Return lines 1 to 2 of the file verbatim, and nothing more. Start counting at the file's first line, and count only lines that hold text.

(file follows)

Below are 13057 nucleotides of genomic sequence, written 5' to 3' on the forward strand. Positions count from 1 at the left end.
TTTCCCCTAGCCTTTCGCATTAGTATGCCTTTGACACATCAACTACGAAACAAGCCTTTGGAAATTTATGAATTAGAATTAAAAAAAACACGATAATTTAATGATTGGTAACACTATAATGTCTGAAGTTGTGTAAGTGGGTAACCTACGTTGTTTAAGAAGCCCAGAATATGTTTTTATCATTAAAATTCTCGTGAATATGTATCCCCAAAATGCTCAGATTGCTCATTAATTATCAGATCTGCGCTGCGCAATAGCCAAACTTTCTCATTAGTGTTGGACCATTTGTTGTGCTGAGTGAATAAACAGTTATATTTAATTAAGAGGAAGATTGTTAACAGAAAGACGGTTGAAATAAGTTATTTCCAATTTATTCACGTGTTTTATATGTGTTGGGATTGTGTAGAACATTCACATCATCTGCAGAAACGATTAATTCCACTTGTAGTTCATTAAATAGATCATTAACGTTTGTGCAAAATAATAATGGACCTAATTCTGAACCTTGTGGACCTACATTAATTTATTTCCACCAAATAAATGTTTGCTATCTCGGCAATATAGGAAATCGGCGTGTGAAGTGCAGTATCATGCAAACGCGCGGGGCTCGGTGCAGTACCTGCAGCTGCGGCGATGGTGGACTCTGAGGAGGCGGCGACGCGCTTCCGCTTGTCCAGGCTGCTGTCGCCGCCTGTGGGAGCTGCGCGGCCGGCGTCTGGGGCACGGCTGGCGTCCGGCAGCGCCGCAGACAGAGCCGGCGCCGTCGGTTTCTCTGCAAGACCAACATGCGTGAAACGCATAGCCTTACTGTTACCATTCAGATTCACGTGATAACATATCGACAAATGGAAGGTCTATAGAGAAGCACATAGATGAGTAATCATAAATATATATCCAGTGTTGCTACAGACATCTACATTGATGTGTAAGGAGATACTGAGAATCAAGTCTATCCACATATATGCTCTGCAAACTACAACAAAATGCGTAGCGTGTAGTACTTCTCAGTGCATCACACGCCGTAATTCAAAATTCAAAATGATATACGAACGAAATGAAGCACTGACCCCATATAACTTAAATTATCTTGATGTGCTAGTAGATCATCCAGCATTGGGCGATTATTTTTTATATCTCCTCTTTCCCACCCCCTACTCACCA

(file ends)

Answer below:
Below are 13057 nucleotides of genomic sequence, written 5' to 3' on the forward strand. Positions count from 1 at the left end.
TTTCCCCTAGCCTTTCGCATTAGTATGCCTTTGACACATCAACTACGAAACAAGCCTTTGGAAATTTATGAATTAGAATTAAAAAAAACACGATAATTTAATGATTGGTAACACTATAATGTCTGAAGTTGTGTAAGTGGGTAACCTACGTTGTTTAAGAAGCCCAGAATATGTTTTTATCATTAAAATTCTCGTGAATATGTATCCCCAAAATGCTCAGATTGCTCATTAATTATCAGATCTGCGCTGCGCAATAGCCAAACTTTCTCATTAGTGTTGGACCATTTGTTGTGCTGAGTGAATAAACAGTTATATTTAATTAAGAGGAAGATTGTTAACAGAAAGACGGTTGAAATAAGTTATTTCCAATTTATTCACGTGTTTTATATGTGTTGGGATTGTGTAGAACATTCACATCATCTGCAGAAACGATTAATTCCACTTGTAGTTCATTAAATAGATCATTAACGTTTGTGCAAAATAATAATGGACCTAATTCTGAACCTTGTGGACCTACATTAATTTATTTCCACCAAATAAATGTTTGCTATCTCGGCAATATAGGAAATCGGCGTGTGAAGTGCAGTATCATGCAAACGCGCGGGGCTCGGTGCAGTACCTGCAGCTGCGGCGATGGTGGACTCTGAGGAGGCGGCGACGCGCTTCCGCTTGTCCAGGCTGCTGTCGCCGCCTGTGGGAGCTGCGCGGCCGGCGTCTGGGGCACGGCTGGCGTCCGGCAGCGCCGCAGACAGAGCCGGCGCCGTCGGTTTCTCTGCAAGACCAACATGCGTGAAACGCATAGCCTTACTGTTACCATTCAGATTCACGTGATAACATATCGACAAATGGAAGGTCTATAGAGAAGCACATAGATGAGTAATCATAAATATATATCCAGTGTTGCTACAGACATCTACATTGATGTGTAAGGAGATACTGAGAATCAAGTCTATCCACATATATGCTCTGCAAACTACAACAAAATGCGTAGCGTGTAGTACTTCTCAGTGCATCACACGCCGTAATTCAAAATTCAAAATGATATACGAACGAAATGAAGCACTGACCCCATATAACTTAAATTATCTTGATGTGCTAGTAGATCATCCAGCATTGGGCGATTATTTTTTATATCTCCTCTTTCCCACCCCCTACTCACCA